Cross-site scripting is the number one vulnerability on the web today. If you are writing any kind of web software, and you don’t know about this, you should know this!
October 14, 2016
Cross-site scripting is the number one vulnerability on the web today. If you are writing any kind of web software, and you don’t know about this, you should know this! And if you are the kind of person who likes to play about with websites, and break them, in a definitely legal manner, you should know this.
To explain it, we have to go back to the early days of the internet. We have to go back to Tim Berners-Lee sitting at CERN, making up how the web will work. The web is based on something called HTML, HyperText Markup Language. Most people who are reading this, I think, will know how this works, but just very quickly, it means that you have tags.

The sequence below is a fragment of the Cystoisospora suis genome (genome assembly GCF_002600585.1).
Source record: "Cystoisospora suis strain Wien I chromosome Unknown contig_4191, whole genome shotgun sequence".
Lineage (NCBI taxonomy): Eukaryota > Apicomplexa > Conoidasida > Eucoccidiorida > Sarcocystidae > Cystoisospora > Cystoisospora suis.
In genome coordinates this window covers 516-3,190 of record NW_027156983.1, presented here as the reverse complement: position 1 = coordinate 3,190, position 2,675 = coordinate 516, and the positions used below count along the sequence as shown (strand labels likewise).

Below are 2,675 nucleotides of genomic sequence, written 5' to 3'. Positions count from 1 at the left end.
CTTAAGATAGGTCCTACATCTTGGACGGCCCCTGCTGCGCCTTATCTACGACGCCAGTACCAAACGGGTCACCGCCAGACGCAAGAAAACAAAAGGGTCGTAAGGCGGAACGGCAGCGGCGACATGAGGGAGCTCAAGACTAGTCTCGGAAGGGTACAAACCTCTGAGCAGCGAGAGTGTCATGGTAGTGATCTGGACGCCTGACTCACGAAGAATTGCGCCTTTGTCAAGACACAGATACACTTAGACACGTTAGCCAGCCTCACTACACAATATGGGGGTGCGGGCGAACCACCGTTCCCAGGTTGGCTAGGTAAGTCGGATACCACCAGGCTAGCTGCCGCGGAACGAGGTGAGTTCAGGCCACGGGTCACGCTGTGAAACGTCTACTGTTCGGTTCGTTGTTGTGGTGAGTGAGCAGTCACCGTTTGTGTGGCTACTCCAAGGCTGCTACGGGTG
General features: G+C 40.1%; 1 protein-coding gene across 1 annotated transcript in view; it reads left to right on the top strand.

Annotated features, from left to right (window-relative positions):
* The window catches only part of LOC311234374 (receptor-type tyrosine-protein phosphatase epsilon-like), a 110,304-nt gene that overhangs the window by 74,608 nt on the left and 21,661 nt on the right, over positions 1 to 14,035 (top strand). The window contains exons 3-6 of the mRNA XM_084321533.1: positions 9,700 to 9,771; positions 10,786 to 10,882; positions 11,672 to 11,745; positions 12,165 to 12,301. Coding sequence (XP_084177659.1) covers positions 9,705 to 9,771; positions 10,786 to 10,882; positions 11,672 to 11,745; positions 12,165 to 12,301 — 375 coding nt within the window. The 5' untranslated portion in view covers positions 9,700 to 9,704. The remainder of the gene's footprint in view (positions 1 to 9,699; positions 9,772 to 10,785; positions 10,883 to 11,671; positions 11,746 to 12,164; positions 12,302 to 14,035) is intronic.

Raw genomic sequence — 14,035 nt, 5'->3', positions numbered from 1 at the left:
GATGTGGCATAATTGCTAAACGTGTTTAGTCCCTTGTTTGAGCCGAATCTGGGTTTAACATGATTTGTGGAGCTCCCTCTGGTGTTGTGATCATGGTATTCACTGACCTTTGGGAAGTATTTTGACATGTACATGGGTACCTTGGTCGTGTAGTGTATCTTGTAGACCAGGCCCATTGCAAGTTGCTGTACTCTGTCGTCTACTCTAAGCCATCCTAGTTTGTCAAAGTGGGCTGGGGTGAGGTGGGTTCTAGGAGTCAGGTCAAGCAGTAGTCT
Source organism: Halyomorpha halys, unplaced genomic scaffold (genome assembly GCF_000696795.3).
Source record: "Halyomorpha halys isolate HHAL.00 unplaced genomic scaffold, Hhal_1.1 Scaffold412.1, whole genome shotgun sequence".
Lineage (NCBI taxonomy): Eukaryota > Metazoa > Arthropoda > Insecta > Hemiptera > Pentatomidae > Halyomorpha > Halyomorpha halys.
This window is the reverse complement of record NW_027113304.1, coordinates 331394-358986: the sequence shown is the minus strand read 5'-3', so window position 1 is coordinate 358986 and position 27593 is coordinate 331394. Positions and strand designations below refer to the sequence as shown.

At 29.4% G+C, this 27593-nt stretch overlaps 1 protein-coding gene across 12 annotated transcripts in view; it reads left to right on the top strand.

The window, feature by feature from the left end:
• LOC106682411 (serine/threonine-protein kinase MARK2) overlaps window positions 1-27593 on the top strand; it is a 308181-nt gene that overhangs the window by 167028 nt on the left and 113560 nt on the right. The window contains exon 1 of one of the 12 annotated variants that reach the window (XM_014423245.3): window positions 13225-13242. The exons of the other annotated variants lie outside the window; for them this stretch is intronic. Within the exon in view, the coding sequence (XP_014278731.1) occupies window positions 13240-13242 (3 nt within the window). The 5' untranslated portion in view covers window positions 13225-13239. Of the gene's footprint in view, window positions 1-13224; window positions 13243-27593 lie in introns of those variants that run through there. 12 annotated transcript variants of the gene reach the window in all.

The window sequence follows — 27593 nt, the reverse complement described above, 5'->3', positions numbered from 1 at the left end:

An HTML document starts with angle brackets like this and closes with angle brackets like this. Anything between angle brackets is read as an instruction.
So if I wanna put some text in bold, I put a tag and a close tag, and I put some text in the middle, and that becomes bold. Those angle brackets, wherever they are in the document, mean “an instruction is coming here.”